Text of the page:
The barking is familiar and conjures images of a striped ball balanced precariously to the delight of the crowd. Fortunately, there is no applause to be heard or trainers in sight. Instead, 20 feet below where I am standing is a sea lion, balancing at the edge of his pool, and shaded by rows of solar panels that supply power to the facility.
I return to the classroom one floor below the viewing deck. Roughly 50 people of varying ethnicity, age, and gender are crammed in to the few rows of generic black chairs. Today is part 1 of volunteer orientation at The Marine Mammal Center in Sausalito. Many attendees have come to assist in hands-on seal rescues, imagining themselves as the heroes in the images that flash across the PowerPoint screen at the front of the room.
Moments after Scott, the constantly jovial and towering volunteer coordinator, welcomes us, Richard takes the stage. The veteran volunteer bears more than a passing resemblance to Ernest Hemingway with his frosted beard and Papa Bear demeanor. Richard walks us through the humble beginnings of the Center (three residents and a few plastic pools) to the life of a volunteer (rescuing seals, cleaning the pens, weighing out fish for feeding time). The hands-on, relatively speaking, nature of rescuing and care does appeal to me however I decide to initially assist the Center’s communications department in their publicity efforts.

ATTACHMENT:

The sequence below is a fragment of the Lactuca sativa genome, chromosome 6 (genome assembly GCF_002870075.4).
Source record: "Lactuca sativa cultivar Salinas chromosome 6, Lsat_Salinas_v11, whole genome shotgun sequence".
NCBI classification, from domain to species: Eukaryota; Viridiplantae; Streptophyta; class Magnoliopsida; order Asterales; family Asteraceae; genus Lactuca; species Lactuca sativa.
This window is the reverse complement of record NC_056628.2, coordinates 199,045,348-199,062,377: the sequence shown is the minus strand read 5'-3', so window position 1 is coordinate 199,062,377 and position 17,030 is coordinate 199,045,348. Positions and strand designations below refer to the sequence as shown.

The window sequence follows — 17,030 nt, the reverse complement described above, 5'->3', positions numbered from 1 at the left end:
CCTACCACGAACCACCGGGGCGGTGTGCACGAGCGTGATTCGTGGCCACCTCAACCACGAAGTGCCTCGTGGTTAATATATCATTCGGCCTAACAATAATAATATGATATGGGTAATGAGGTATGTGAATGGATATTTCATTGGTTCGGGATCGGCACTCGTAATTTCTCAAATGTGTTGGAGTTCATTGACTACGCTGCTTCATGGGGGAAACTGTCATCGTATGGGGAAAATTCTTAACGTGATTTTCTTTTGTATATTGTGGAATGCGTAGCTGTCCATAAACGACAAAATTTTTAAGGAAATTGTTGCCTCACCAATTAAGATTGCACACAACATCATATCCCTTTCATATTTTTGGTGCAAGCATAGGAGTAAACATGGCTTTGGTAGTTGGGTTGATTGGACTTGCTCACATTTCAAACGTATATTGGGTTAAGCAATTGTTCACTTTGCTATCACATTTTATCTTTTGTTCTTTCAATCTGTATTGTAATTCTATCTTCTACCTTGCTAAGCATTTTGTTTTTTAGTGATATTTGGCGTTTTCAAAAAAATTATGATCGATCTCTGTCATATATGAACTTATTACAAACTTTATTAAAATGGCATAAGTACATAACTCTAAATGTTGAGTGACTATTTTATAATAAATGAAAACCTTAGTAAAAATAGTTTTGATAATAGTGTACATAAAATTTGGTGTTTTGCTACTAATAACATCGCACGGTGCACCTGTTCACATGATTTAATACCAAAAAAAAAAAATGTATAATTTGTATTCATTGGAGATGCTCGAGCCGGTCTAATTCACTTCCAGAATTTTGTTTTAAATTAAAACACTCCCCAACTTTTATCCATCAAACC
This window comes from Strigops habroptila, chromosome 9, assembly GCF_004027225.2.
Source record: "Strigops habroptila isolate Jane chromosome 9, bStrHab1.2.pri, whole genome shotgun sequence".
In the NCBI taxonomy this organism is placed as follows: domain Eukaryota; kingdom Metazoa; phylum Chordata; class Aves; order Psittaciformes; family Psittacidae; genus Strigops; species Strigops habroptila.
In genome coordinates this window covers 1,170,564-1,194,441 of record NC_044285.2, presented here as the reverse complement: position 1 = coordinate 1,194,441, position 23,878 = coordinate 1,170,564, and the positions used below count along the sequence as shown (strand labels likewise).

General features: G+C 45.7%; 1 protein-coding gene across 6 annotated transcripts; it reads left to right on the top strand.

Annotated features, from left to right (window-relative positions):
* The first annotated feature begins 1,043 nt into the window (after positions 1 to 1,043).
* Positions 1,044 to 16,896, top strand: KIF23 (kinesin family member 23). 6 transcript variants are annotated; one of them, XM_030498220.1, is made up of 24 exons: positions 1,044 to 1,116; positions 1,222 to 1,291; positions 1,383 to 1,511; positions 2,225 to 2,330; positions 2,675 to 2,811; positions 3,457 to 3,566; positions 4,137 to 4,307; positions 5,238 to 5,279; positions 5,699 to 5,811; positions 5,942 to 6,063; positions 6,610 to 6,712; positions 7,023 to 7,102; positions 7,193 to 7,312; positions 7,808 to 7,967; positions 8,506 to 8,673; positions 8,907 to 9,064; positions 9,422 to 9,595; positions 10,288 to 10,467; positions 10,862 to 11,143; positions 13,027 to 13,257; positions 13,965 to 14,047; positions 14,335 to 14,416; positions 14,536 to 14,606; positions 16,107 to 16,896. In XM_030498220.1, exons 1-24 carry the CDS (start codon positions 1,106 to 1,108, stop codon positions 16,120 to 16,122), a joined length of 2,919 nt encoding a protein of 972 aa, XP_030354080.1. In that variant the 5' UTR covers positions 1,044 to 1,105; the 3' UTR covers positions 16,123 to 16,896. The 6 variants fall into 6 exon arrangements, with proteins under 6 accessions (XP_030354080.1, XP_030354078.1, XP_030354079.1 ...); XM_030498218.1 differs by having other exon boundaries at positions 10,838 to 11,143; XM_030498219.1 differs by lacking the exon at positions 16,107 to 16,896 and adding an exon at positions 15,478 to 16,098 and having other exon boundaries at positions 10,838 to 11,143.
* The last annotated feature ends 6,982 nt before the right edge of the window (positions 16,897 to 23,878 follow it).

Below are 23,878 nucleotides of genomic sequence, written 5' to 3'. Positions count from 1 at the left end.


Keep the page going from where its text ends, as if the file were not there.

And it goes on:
The video below best illustrates the life of a seal at the Center, from rescue to release. Stay tuned for the statistics at the end and find out how you can help by volunteering, including administrative and retail assistance. It is also worth noting, as Scott and Richard repeatedly remarked, that the Center does not exist to help volunteers hug the mammals but rather to rescue, rehabilitate and release these animals with as little human imprinting as possible.